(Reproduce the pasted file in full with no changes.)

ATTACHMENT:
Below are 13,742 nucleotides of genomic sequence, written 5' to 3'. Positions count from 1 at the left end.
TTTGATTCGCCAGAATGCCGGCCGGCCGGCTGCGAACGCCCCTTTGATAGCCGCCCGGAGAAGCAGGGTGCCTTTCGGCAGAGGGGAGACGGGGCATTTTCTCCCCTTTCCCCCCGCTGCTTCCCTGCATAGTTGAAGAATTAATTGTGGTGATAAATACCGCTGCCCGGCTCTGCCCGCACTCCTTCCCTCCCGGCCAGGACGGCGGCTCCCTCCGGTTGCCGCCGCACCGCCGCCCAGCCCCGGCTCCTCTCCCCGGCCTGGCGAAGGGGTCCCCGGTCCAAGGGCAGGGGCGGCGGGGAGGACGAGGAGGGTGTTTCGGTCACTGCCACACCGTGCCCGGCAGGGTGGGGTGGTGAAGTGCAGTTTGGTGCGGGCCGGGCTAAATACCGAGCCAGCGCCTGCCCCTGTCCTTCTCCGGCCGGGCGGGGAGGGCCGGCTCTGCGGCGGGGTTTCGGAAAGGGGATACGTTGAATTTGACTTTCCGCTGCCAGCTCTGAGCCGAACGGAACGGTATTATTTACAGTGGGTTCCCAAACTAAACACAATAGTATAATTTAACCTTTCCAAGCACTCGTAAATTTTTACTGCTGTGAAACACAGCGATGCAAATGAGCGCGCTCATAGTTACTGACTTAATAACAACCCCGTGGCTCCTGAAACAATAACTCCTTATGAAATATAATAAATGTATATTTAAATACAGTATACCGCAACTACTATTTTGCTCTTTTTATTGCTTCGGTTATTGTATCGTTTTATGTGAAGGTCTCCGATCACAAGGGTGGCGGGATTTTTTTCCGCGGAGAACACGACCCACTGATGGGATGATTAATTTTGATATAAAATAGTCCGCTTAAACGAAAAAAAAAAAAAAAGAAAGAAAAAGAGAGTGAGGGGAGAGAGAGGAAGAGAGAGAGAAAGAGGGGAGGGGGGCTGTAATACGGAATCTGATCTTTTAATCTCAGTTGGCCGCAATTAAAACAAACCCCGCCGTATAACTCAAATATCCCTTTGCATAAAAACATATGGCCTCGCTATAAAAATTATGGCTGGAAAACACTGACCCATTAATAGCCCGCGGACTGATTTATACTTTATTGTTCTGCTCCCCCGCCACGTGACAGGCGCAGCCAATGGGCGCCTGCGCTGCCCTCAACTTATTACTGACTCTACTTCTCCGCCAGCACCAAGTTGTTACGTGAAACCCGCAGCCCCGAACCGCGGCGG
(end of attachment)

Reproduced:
Below are 13,742 nucleotides of genomic sequence, written 5' to 3'. Positions count from 1 at the left end.
TTTGATTCGCCAGAATGCCGGCCGGCCGGCTGCGAACGCCCCTTTGATAGCCGCCCGGAGAAGCAGGGTGCCTTTCGGCAGAGGGGAGACGGGGCATTTTCTCCCCTTTCCCCCCGCTGCTTCCCTGCATAGTTGAAGAATTAATTGTGGTGATAAATACCGCTGCCCGGCTCTGCCCGCACTCCTTCCCTCCCGGCCAGGACGGCGGCTCCCTCCGGTTGCCGCCGCACCGCCGCCCAGCCCCGGCTCCTCTCCCCGGCCTGGCGAAGGGGTCCCCGGTCCAAGGGCAGGGGCGGCGGGGAGGACGAGGAGGGTGTTTCGGTCACTGCCACACCGTGCCCGGCAGGGTGGGGTGGTGAAGTGCAGTTTGGTGCGGGCCGGGCTAAATACCGAGCCAGCGCCTGCCCCTGTCCTTCTCCGGCCGGGCGGGGAGGGCCGGCTCTGCGGCGGGGTTTCGGAAAGGGGATACGTTGAATTTGACTTTCCGCTGCCAGCTCTGAGCCGAACGGAACGGTATTATTTACAGTGGGTTCCCAAACTAAACACAATAGTATAATTTAACCTTTCCAAGCACTCGTAAATTTTTACTGCTGTGAAACACAGCGATGCAAATGAGCGCGCTCATAGTTACTGACTTAATAACAACCCCGTGGCTCCTGAAACAATAACTCCTTATGAAATATAATAAATGTATATTTAAATACAGTATACCGCAACTACTATTTTGCTCTTTTTATTGCTTCGGTTATTGTATCGTTTTATGTGAAGGTCTCCGATCACAAGGGTGGCGGGATTTTTTTCCGCGGAGAACACGACCCACTGATGGGATGATTAATTTTGATATAAAATAGTCCGCTTAAACGAAAAAAAAAAAAAAAGAAAGAAAAAGAGAGTGAGGGGAGAGAGAGGAAGAGAGAGAGAAAGAGGGGAGGGGGGCTGTAATACGGAATCTGATCTTTTAATCTCAGTTGGCCGCAATTAAAACAAACCCCGCCGTATAACTCAAATATCCCTTTGCATAAAAACATATGGCCTCGCTATAAAAATTATGGCTGGAAAACACTGACCCATTAATAGCCCGCGGACTGATTTATACTTTATTGTTCTGCTCCCCCGCCACGTGACAGGCGCAGCCAATGGGCGCCTGCGCTGCCCTCAACTTATTACTGACTCTACTTCTCCGCCAGCACCAAGTTGTTACGTGAAACCCGCAGCCCCGAACCGCGGCGG